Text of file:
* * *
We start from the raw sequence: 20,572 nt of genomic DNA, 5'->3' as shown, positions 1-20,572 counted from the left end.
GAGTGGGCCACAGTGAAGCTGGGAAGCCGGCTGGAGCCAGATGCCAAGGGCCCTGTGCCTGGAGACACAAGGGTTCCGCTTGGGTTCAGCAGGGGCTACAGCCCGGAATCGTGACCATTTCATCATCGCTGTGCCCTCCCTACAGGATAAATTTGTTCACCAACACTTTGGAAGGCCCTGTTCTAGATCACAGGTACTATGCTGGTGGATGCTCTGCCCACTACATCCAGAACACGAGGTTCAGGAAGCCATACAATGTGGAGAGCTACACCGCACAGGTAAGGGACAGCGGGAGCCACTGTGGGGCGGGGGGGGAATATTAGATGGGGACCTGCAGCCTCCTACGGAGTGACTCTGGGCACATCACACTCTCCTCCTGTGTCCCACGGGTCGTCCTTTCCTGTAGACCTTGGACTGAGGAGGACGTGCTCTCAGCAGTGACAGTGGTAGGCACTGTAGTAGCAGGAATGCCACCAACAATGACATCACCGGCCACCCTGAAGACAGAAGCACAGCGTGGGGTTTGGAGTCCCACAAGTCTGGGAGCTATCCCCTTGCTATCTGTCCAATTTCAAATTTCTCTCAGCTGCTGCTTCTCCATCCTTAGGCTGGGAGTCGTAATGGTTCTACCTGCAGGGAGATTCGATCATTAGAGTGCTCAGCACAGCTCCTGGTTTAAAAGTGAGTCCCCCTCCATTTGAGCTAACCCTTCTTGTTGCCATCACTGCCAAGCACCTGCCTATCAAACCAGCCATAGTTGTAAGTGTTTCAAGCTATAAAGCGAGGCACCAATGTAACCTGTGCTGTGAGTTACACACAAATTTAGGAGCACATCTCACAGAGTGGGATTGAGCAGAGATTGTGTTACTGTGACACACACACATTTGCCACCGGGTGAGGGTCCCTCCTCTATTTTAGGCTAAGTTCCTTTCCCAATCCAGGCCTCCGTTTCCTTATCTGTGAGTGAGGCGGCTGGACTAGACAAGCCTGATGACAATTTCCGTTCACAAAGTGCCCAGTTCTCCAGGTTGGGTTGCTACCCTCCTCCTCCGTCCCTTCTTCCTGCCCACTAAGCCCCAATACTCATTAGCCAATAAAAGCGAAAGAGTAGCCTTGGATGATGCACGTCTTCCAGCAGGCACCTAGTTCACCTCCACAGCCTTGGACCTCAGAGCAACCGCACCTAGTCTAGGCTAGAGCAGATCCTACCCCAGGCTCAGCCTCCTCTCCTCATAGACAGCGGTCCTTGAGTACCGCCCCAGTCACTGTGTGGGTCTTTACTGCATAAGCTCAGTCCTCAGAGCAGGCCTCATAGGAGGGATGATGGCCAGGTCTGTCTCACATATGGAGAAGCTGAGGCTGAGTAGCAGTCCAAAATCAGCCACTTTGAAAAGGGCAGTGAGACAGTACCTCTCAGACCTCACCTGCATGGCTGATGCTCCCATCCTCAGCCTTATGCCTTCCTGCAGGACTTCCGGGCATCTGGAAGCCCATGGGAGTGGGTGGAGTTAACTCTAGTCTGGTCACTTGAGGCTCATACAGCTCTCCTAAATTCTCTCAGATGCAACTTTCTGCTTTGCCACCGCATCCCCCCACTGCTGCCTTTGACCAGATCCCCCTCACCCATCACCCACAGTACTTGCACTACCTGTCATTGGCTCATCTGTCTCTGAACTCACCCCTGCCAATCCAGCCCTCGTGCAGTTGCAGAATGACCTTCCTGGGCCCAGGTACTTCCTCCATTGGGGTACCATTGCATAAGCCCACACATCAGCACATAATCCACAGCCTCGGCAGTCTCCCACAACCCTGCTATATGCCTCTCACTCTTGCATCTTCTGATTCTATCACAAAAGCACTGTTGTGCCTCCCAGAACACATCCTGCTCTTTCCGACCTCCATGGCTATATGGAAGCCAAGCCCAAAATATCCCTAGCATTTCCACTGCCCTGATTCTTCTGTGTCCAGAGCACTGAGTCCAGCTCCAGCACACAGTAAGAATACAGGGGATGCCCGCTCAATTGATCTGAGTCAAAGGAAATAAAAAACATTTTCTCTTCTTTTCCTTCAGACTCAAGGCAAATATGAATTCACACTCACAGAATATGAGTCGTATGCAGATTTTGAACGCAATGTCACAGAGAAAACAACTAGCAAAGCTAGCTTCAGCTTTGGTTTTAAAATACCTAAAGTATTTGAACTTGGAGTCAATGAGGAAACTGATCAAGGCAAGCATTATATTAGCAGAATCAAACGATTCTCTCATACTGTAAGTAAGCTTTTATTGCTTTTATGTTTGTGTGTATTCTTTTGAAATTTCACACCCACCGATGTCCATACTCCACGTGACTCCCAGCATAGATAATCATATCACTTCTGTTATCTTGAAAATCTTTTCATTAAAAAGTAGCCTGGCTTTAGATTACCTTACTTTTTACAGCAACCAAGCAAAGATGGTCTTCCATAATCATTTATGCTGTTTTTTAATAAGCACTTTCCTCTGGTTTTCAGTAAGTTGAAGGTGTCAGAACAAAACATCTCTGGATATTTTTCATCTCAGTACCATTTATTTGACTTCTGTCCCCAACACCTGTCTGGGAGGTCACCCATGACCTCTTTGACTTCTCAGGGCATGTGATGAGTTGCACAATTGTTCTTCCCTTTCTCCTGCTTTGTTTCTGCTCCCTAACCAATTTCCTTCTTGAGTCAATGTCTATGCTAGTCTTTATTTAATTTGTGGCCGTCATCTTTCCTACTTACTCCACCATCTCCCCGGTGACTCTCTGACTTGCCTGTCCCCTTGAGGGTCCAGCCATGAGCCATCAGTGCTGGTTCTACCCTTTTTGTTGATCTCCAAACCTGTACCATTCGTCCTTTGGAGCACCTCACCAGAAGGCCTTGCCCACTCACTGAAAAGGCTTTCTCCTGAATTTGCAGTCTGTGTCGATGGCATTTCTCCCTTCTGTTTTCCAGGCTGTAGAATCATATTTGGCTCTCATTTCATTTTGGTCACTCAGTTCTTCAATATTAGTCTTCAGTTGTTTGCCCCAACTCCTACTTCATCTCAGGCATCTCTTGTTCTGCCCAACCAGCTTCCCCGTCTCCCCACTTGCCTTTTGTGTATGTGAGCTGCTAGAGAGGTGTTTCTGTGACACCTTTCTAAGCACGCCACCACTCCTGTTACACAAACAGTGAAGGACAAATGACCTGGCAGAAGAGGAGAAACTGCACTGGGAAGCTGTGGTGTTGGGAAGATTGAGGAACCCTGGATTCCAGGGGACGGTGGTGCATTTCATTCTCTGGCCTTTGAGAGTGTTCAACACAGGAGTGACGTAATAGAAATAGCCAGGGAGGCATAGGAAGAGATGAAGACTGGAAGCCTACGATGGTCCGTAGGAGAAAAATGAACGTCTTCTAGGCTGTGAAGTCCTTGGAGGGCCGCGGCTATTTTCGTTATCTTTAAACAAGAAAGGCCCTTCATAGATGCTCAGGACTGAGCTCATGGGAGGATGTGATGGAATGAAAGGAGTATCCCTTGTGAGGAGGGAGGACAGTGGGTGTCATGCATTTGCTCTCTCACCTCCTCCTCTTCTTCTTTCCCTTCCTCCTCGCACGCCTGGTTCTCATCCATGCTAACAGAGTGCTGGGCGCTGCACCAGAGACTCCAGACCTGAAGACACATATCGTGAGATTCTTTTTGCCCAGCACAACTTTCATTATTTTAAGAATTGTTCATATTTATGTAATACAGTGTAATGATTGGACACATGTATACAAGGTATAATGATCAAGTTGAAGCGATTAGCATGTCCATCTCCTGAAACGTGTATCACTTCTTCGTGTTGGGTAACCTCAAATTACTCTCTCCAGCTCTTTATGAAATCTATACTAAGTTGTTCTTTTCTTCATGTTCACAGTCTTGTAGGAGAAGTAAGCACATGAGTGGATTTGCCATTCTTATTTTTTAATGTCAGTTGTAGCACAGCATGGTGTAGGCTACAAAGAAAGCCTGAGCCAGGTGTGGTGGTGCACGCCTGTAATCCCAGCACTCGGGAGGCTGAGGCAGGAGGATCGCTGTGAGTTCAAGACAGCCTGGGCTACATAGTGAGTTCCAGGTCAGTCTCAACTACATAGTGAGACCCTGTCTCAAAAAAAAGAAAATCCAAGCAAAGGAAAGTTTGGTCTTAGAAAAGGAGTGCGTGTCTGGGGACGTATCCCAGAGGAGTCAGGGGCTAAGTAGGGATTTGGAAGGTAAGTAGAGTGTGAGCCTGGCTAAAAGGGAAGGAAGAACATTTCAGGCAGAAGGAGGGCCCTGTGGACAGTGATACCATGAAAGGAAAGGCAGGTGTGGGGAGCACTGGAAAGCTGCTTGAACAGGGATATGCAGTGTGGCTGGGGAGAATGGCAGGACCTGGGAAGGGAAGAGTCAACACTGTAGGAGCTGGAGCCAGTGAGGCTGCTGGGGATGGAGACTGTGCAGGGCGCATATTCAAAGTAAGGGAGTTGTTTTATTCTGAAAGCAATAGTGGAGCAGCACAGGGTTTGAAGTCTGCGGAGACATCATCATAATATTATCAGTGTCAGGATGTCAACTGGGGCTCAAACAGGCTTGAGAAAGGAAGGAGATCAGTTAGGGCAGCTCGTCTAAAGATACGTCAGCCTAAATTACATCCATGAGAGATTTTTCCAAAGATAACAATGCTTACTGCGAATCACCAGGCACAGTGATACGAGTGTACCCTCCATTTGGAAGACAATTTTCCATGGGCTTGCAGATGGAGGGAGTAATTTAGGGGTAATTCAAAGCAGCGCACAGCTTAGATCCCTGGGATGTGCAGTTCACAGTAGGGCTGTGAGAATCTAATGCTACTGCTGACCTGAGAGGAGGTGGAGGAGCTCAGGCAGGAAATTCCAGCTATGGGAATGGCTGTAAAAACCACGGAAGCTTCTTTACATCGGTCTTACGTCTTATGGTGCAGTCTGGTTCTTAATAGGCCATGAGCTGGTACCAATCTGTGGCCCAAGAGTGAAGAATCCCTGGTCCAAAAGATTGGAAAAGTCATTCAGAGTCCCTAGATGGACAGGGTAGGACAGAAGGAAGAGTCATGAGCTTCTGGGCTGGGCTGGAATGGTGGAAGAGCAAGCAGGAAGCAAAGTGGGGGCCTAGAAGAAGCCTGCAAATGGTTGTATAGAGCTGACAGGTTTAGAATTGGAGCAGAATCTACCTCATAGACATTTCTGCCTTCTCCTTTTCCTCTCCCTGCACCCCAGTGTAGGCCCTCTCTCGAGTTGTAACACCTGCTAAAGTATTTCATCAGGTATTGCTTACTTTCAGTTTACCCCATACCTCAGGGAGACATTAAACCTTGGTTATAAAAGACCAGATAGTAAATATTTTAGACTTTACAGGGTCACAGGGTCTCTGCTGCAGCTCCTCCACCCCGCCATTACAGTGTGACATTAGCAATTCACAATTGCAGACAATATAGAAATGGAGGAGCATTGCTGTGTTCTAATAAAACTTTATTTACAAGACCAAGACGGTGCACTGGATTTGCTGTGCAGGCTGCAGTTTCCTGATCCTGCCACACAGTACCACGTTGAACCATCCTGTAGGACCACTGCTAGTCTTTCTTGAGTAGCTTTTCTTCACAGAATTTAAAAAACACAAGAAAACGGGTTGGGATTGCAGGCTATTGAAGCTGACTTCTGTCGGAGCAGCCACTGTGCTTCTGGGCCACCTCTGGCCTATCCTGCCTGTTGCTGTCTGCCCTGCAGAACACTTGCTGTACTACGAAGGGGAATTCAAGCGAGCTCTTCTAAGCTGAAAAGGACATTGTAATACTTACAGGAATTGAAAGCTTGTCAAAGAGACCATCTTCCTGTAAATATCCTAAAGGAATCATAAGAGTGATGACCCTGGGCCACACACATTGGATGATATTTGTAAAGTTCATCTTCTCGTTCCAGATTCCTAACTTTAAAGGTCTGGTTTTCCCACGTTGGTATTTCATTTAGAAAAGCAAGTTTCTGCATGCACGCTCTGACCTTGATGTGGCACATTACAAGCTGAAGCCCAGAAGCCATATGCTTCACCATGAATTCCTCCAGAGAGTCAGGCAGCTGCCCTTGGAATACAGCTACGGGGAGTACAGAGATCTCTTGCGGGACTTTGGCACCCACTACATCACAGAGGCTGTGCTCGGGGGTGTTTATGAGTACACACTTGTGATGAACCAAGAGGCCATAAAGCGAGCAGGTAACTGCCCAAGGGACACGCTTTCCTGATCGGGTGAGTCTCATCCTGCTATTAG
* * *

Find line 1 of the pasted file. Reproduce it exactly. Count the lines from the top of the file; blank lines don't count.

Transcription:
We start from the raw sequence: 20,572 nt of genomic DNA, 5'->3' as shown, positions 1-20,572 counted from the left end.